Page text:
In real life, Kara Walker is actually a bit reserved.
Yes, that may be hard to believe. After all, this is the woman behind a body of work so provocative it borders on aggressive and so rooted in darkness that few know how to make light of it. But it’s true; Kara Walker, she of the grotesque silhouettes, is reserved in person. On a dreary Thursday in May, she fidgets in a pale blue dress covered by a jacket with a striking image of a sarcophagus on it, and she’s not making much eye contact when she speaks to us, the press, at a preview of her newest exhibit, A Subtlety or the Marvelous Sugar Baby – an Homage to the unpaid and overworked Artisans who have refined our Sweet tastes from the cane fields to the Kitchens of the New World on the Occasion of the demolition of the Domino Sugar Refining Plant.
As with all of Walker’s work, it’s a lot to swallow.
“I don’t know if I can say as much as she’s saying in form,” Walker says carefully, turning on a pair high top sneakers. “You get two different reads in front and back and you can’t actually take them all in at once. Somehow, it’s too much at once.”
Walker is referring to her soon-to-be iconic statue, a 75-foot-long mammy figure in the form of a sphinx covered head-to-toe in sugar. She appears to you both in parts—a broad nose, thick, full lips (in front and in back), pendulous, child-nurturing breasts, arms crooked at the elbow to either side–and as a magnificent whole. Below her marches a small contingent of figurines, each a bobble headed black boy bearing a basket in his arms or a stalk of fruit over his shoulder, every one of them smiling. Some of those baskets hold the gem-like fragments of failed figurines broken while the exhibit was being constructed. Walker calls it “poetic.” The massive sphinx frowns disapprovingly behind her.
“I did kind of feel like it was my obligation being given the opportunity to work in this space to bring as much as possible into it,” says Walker as a pigeon flaps overhead, its wingstrokes echoing loudly in the cavernous 90,000-square-foot space. “It had to satisfy my own demands, but [also] the demands of history and time and the present and the future and people who would talk about this later when there used to be this building and this thing happened in it.”
“The people who will talk about this later when there used to be this building” should be us, the people who live in Brooklyn. This show may be universally important, but its venue, the Domino Sugar Refinery, is purely ours. Only we fully understand its importance as a symbol in the fight to preserve the integrity of Brooklyn from incoming real estate developers, and Kara Walker’s exhibit will play no small part in making our vision for the future somehow grander than we could ever have imagined.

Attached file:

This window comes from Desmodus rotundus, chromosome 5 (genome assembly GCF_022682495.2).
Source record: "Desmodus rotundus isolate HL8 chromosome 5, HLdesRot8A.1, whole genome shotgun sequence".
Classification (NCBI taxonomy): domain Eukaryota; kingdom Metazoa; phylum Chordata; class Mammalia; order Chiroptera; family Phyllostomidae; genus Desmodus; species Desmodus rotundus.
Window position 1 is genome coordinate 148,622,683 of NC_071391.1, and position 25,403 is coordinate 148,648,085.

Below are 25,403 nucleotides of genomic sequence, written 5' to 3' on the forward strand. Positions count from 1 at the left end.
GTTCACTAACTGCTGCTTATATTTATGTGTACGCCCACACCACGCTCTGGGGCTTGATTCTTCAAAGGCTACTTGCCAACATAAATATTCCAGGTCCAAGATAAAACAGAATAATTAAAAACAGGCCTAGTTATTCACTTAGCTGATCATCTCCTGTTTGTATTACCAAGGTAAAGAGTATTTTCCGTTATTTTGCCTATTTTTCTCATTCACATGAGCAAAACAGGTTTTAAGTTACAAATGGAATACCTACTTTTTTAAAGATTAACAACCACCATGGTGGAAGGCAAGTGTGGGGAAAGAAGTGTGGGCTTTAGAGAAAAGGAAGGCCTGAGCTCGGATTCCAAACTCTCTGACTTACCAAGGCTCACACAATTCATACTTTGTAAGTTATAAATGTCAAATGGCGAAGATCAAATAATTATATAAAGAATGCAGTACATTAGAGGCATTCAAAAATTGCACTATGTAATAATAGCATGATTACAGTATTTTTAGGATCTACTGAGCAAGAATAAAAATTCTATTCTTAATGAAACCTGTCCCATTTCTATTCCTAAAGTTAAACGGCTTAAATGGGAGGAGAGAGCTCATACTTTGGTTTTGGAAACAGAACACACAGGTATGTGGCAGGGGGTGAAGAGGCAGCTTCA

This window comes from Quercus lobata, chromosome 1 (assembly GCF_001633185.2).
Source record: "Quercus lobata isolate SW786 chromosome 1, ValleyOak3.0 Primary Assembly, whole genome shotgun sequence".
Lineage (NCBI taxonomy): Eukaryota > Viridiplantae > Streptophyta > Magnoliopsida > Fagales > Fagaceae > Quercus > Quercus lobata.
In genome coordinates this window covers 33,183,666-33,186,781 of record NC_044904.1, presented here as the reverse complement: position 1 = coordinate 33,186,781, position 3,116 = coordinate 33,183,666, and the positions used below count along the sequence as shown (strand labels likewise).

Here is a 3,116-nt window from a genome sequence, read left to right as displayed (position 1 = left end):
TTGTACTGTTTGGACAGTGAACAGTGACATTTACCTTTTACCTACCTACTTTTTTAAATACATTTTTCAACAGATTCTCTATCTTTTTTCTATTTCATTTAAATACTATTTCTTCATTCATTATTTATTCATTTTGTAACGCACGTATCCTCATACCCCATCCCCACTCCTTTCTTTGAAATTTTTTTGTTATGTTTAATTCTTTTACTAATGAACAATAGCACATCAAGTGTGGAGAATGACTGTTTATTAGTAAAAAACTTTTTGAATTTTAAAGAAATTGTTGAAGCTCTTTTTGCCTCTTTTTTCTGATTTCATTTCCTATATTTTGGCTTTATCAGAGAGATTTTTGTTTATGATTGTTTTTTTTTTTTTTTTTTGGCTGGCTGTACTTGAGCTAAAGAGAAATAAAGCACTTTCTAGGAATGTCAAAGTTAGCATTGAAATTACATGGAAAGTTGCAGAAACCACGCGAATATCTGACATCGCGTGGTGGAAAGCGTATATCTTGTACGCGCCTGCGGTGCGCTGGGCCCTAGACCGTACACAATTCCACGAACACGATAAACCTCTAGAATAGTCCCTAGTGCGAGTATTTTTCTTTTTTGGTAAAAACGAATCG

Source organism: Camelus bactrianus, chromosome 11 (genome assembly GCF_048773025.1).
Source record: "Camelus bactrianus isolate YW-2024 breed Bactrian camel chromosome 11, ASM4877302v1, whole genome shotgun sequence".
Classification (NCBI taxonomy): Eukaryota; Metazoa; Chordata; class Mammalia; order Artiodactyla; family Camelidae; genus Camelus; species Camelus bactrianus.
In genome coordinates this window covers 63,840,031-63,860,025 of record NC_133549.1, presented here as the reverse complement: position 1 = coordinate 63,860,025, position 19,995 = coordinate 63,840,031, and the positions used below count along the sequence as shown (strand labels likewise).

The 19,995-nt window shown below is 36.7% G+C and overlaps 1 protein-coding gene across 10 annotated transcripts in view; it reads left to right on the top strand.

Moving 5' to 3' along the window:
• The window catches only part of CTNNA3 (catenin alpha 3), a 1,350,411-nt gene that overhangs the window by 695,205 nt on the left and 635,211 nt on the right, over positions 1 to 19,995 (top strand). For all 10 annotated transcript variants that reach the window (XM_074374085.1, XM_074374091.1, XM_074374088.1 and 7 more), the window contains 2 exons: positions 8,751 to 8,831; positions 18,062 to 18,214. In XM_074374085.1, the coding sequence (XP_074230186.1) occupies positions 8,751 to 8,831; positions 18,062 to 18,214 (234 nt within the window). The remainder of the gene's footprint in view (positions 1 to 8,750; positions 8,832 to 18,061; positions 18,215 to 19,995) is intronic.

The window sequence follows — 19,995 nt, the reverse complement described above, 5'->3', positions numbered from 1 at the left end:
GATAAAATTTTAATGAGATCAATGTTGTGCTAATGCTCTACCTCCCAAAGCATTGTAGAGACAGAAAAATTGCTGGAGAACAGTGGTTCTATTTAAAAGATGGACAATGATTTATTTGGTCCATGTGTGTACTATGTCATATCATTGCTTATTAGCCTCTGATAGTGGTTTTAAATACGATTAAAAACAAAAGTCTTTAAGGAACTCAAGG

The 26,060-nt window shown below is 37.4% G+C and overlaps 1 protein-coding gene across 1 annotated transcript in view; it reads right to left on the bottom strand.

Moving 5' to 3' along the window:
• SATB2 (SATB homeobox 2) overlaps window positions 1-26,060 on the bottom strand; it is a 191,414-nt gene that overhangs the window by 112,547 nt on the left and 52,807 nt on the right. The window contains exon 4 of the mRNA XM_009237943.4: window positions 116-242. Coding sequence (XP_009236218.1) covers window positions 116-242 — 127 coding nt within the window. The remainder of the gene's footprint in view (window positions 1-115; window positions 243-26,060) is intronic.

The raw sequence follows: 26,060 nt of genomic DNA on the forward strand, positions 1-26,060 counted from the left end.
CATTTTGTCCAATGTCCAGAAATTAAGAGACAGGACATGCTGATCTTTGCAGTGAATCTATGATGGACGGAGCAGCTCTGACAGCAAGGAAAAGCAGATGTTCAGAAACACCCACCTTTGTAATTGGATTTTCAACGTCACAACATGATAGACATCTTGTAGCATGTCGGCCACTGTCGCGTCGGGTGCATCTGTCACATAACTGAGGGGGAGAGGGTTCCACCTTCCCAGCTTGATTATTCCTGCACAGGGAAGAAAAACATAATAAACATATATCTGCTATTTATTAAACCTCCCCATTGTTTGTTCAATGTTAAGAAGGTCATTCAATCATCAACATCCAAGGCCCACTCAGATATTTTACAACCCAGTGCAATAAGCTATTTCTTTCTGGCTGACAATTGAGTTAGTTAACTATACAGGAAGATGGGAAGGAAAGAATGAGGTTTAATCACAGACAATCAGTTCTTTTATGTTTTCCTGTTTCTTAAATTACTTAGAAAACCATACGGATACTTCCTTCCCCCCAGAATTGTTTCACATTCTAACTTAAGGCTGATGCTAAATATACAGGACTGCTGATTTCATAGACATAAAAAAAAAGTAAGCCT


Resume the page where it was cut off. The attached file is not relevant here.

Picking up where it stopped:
Nothing anyone says can possibly compare with the experience of actually being inside one of Brooklyn’s most iconic and controversial “ruins.” No one can describe the desire to race from end to battered end of the burned out refinery, trailing your hand along its sooty, black walls or how you must choke down that desire because it feels as if you’re in a cathedral of industry. No one can recreate in words the disgusting yet intoxicating scent of molasses that, according to Walker, permeated the room even before she drizzled syrup on every single figurine, sphinx included. And no one can explain just how much the refinery’s fallen apart over the last ten years while somehow managing to stand tall.
“It had to have the “too much” and it also had to be easy to see,” Walker says in her final remarks on the show, obviously relieved that this to-do is almost over with. “Sweet on the eyes–or something.”
The exhibit’s curator offers her up for a few questions from the press, an idea she physically recoils at, but out of pity or kindness for Walker, only one question is asked and then it’s all over.
We stroll back through the factory, nodding at the bobble headed boys one more time, and then duck outside. The transition from dark to light is startling. Up ahead, Kara Walker quietly slips out of a side door, her hands shoved into the pockets of her oversized jacket. She turns, smiles at us and hauls ass up the sidewalk without once looking back.
A Subtlety will be on public display at the Domino Sugar Factory (S. 1st St. and Kent Ave.) through Sunday, July 6. Exhibit hours are Fridays (4 p.m. – 8 p.m.) and Saturdays & Sundays (12 p.m. – 6 p.m.). Visit Creative Time online for more information.
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